Unilever allows 'interchangeable' public holidays

Policy gaining traction in Australia as divisive national holiday nears

Unilever allows 'interchangeable' public holidays

Unilever NZ and Australia is allowing employees to exchange public holidays for other dates that are more relevant to them.

This is part of the manufacturing company's "interchangeable" holiday policy that was first introduced in 2021.

"This means that if our employees would prefer to work on a public holiday, they can exchange this day for one of the many other days of cultural significance throughout the year that isn't already a public holiday," said Shruti Ganeriwala, head of HR at Unilever Australia and New Zealand, as quoted by NewsHub.

"We want Unilever to be a diverse, inclusive, and equitable workplace for all. To do this, it's essential our policies and workforce are representative and supportive of the many rich cultures and identities that make up Australia and New Zealand."

Unilever also provides employees equal parental leave opportunities, support for employees going through gender affirmation journeys, and unisex bathrooms, according to Ganeriwala, as reported by NewsHub.

Most recently, the manufacturer expanded its four-day work week policy in Australia after seeing success with its New Zealand pilot run.

Transferring public holidays

The interchangeable holiday policy is in line with New Zealand's rules that permit employers and employees to transfer a public holiday by agreement.

"The agreement between an employer and employee of a public holiday being observed on another day can be in the employment agreement but doesn’t have to be," Employment NZ said on its website.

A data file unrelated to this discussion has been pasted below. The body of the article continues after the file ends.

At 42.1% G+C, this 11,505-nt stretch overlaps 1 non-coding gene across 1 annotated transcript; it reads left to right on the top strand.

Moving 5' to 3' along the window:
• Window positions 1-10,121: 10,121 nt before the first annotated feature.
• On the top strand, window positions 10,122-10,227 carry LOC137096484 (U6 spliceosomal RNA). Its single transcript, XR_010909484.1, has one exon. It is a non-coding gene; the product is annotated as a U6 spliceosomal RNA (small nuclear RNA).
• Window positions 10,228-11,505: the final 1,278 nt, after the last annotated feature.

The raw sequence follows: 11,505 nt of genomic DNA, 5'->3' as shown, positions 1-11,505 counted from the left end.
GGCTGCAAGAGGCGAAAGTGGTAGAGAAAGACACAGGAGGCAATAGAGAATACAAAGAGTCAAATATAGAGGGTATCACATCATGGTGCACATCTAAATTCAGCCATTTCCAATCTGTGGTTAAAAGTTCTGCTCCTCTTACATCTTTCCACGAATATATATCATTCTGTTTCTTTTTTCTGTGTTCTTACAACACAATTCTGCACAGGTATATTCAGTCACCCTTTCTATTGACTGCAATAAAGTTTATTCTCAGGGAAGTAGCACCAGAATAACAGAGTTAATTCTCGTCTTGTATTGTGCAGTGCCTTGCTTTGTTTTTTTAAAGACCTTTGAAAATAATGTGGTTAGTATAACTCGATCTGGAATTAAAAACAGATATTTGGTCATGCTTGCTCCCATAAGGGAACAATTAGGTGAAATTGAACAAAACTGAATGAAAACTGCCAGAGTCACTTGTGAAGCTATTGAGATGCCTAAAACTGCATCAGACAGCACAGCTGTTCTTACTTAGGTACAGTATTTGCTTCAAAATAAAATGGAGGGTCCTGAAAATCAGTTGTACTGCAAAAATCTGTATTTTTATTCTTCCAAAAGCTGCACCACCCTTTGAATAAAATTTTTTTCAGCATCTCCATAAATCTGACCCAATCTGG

"It must be in writing. The transfer of observance of the public holiday might be for business reasons or to meet the individual needs of an employee."

Employers are also allowed to have a workplace policy that prohibit employees from making such requests, according to the government.

"As part of their good faith obligations, an employer should consult with their employees on the development of this policy," it said.

Controversial rule

Interchangeable holiday policies have been in the spotlight lately as Australia anticipates the controversial Australia Day on January 26.

Employers including the University of Wollongong, Ten Network, Telstra, BHP, KPMG Australia, and Woodside Energy have introduced policies to allow staff to work on Australia Day and choose another day when they can take a day off.

However, this move has been slammed by former Australian Prime Minister Tony Abbott, who claimed "woke CEOs" are "playing politics through their businesses."

Australian Prime Minister Anthony Albanese, on the other hand, expressed support to employers who allowed the public holiday to be switched.

"It's up to each of the departments, like it's up to employers in other areas as well," he said in an interview

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